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Common VPN myths & disinformation: a conversation with Winston Privacy's Rich Stokes

"What do you have to say about disinformation and myths about VPNs?" That question comes up a lot, when we talk about how Winston Privacy protects you compared to VPNs.

We recorded this relevant conversation with Richard Stokes, Winston Privacy's founder, after we prompted him with a simple question. 


Rich, you often are involved in conversations concerning disinformation regarding VPNs.

What are some of the biggest pieces of disinformation about VPNs you encounter? What myths about VPNs do you think should be debunked?


The Big Issue: Will a VPN Actually Protect Your Privacy?

The #1 misconception I encounter — and it's a big problem — is the idea that a VPN will protect your privacy. Massive misunderstandings concerning that. 

#2? The notion that VPNs don't do logging. It's a common misconception that if you use a VPN, your information isn't logged. That's false. 

Those 2 are the big ones. 

Of the two, the first one is bigger. Will a VPN protect your privacy? All a VPN does is encrypt a connection between a device and an endpoint. That's something, but that's not privacy protection, and certainly it's not complete privacy protection. 

You get an encrypted connection between device and endpoint with a VPN, but at that endpoint, all kinds of forces are still capable of doing nefarious things, making you and your data part of the surveillance economy.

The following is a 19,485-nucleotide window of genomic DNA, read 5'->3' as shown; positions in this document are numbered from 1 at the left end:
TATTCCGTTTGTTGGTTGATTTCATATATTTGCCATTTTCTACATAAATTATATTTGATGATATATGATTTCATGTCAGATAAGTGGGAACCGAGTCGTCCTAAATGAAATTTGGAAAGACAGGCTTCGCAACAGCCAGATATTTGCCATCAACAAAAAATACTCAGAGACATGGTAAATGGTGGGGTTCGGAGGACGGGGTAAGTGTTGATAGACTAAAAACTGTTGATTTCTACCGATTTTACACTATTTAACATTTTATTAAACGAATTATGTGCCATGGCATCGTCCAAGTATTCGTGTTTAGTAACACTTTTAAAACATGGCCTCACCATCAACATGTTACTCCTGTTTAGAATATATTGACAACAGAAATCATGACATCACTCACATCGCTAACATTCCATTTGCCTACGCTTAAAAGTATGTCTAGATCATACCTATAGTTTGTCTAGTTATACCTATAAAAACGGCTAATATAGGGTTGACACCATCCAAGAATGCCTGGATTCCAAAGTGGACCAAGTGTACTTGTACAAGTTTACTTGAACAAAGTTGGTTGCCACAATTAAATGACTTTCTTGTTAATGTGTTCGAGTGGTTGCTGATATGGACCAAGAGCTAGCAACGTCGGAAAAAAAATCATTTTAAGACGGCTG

Imagine it this way. With a VPN, you've got this connection or link, and it's from you to Facebook on the other side, and it's a mile long, and the VPN encases 50 feet at some point in the middle.

It doesn't protect what's happening on the the other end. They're still tracking you. It doesn't protect you from what they do with the data they track, either.

It's a limited security solution, not a privacy solution. 

I'll add this thought. It's a limited security solution — for working at a hotel or at a Starbucks. It's smart for public hotspots. It protects your internet connection at that point. A VPN is a solution to a different problem, not privacy, not as it's talked about in the age of personal data surveillance. A VPN solves a very specific problem. But if you're using apps or a browser, you're still getting tracked all over the place. You're just sending your personal data (mostly unknowingly) through an encrypted funnel.